Although controlled simulations that account for potential confounding variables have consistently revealed more positive emotional self-reports in higher levels of overall happiness and reduced anger and aggression [137], simulations cannot account for the myriad other senses, in addition to the visual, that may have an influence on one’s interpretation and response to the environment. Complementing controlled simulations are field studies that engage all the senses. In one such field experiment, persons first completed tasks that demanded focused attention and then took a walk in either natural and urban environments [125]. While no improvement was found in overall happiness when walking in the natural environment, there was an increase in overall positive affect and anger/aggression decreased relative to the pretest. The opposite pattern occurred in the urban environment. The same result of higher positive affect and happiness and lower anger and aggression was evident in an earlier field study that compared the effects of walking in natural versus urban environments [138].
The most recent work measuring differential affective responses to natural versus urban environments has employed Electroencephalography (EEG) and EEG-based emotional recognition software to measure changes in emotions while navigating city environments on a walk. It was found that pedestrians that were walking on a busy urban shopping street and then entered greenspace experienced reductions in arousal (long-term excitement) and frustration [139].
The green outdoor environments that have been found to be associated with reduced BMI in children (cited in Physical Activity section) may also provide the co-benefit of reduced aggression. It was found that less bullying occurs in children’s play spaces with a highly interactive and an engaging natural environment [140]. This finding does not allow us to conclude that the engagement with the natural environment causes less bullying, but, similar to other emerging research topics, it provides a basis from which to further explore the ability of the natural environment to instill more positive emotions in children.

10.3. Cognition and Attention

An enduring definition of cognition is all processes by which “…sensory input is transformed, reduced, elaborated, stored, recovered, and used” [141]. Essentially, cognition is what most would consider thinking or the process of receiving information, processing it, and then applying it to make decisions. Tasks that require sustained and voluntary directed attention can be mentally draining.
The urban environment requires greater directed attention that can cause attention fatigue, and the natural environment provides the opportunity to recover from this fatigue with resultant cognitive improvements [142]. The previously cited study by Aspinall et al. [139] that employed EEG to measure affect also measured directed attention. While the restorative move from urban to green was found to bring about “a greater range and subtlety of emotional response,” the opposite movement from green to the more attention-demanding urban environment with heavy traffic and more people brought about a clear effect in engagement and alertness and directed attention. In another study, participants were first asked to complete a mentally taxing task. Subsequent video exposure to the natural environment reduced heart rate and subjects performed better on new tasks that demanded directed attention as compared to those who viewed urban settings largely devoid of nature [143]. This heightened cognition brought about by the restorative effects of nature was also experienced in first-hand engagement with the natural environment. Subjects performed better on proofreading tasks after walking in nature as compared to walking in urban environments [138]. Whether viewing images of nature or experiencing it first-hand, exposure to the natural environment is accompanied by restored attention and subsequent improvements in cognition.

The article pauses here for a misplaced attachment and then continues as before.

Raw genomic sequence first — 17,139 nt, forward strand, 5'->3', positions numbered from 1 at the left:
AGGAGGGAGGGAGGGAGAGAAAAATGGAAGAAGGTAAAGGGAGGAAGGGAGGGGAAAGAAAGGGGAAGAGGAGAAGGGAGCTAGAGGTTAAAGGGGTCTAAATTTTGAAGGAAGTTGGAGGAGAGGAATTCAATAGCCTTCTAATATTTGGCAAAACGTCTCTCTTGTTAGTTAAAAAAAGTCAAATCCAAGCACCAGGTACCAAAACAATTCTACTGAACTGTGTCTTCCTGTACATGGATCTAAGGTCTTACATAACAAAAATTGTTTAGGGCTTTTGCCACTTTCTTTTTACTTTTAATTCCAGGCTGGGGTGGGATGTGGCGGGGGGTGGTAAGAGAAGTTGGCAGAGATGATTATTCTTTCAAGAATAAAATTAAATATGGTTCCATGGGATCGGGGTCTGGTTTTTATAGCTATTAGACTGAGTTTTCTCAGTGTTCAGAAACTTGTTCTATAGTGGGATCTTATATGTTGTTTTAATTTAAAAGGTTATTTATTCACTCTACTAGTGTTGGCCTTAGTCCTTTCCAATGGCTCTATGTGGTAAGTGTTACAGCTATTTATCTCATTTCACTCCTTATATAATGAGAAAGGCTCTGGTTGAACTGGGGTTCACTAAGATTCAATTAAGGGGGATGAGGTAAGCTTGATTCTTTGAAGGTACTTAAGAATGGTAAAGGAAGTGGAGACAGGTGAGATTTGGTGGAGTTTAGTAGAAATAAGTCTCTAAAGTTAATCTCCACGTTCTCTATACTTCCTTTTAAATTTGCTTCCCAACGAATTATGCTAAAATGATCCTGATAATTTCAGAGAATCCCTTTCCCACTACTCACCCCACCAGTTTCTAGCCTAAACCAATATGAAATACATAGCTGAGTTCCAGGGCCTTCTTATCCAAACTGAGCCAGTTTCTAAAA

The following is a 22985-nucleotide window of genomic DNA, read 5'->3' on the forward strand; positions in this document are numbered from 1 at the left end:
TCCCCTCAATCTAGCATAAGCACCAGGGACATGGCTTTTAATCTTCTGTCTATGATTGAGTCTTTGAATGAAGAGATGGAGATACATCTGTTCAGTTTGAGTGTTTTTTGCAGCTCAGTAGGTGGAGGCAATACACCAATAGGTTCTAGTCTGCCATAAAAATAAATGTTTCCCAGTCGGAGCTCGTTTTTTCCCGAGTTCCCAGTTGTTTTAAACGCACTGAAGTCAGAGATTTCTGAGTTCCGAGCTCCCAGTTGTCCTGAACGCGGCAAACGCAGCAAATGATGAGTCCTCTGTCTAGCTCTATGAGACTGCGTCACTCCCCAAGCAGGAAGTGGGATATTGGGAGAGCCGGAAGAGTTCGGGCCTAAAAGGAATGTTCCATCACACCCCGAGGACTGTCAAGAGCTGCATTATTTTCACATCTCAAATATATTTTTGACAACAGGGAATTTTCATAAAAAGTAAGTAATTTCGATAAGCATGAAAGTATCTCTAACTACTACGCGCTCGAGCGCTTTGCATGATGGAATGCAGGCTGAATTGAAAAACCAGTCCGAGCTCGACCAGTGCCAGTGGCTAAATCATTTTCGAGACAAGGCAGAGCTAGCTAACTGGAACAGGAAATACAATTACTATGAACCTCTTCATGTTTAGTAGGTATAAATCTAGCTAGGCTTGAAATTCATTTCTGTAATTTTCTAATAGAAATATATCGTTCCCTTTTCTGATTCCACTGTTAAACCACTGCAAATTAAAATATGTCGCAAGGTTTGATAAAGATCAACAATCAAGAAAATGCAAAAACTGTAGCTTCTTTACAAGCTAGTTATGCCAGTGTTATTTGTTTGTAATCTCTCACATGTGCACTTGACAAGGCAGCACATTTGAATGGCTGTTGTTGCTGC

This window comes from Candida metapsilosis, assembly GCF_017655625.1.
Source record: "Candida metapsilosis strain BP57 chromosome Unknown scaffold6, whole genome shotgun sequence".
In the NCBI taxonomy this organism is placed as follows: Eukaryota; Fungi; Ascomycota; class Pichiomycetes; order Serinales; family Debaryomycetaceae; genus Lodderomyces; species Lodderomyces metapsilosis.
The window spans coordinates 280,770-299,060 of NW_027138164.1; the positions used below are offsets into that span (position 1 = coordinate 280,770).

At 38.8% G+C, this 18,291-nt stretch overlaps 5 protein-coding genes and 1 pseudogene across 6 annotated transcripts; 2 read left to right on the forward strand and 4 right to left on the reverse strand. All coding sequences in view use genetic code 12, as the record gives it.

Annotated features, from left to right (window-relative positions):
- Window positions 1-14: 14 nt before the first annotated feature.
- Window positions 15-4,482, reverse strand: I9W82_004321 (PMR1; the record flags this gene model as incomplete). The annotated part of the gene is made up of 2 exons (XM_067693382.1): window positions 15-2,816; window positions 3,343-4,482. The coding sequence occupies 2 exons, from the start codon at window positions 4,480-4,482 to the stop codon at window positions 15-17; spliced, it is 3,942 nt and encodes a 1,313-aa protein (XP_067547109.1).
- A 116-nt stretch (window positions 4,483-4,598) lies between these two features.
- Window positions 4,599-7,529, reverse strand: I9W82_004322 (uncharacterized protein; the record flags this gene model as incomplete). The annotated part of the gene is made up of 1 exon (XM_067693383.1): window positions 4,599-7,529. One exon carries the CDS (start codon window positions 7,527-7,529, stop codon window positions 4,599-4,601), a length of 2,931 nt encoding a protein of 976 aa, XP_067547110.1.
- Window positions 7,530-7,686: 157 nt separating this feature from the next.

We again look to children to understand how the ability of nature to improve attention and cognition might contribute to heightened health. Since exposure to GI can restore attention, it may be able to ameliorate behavioral disorders exacerbated by mental fatigue. One such disorder is attention deficit hyperactivity disorder (ADHD), the most common behavioral disorder among children in the US. The symptoms of ADHD overlap with the symptoms of mental fatigue (e.g., distractability, irritability) caused by sustained and depleted directed attention. When parents were asked about the “aftereffects” of green outdoor activity on their children’s ADHD symptoms, it was found that green outdoor activity had a significantly greater effect than urban outdoor and indoor activities in reducing ADHD symptoms [144].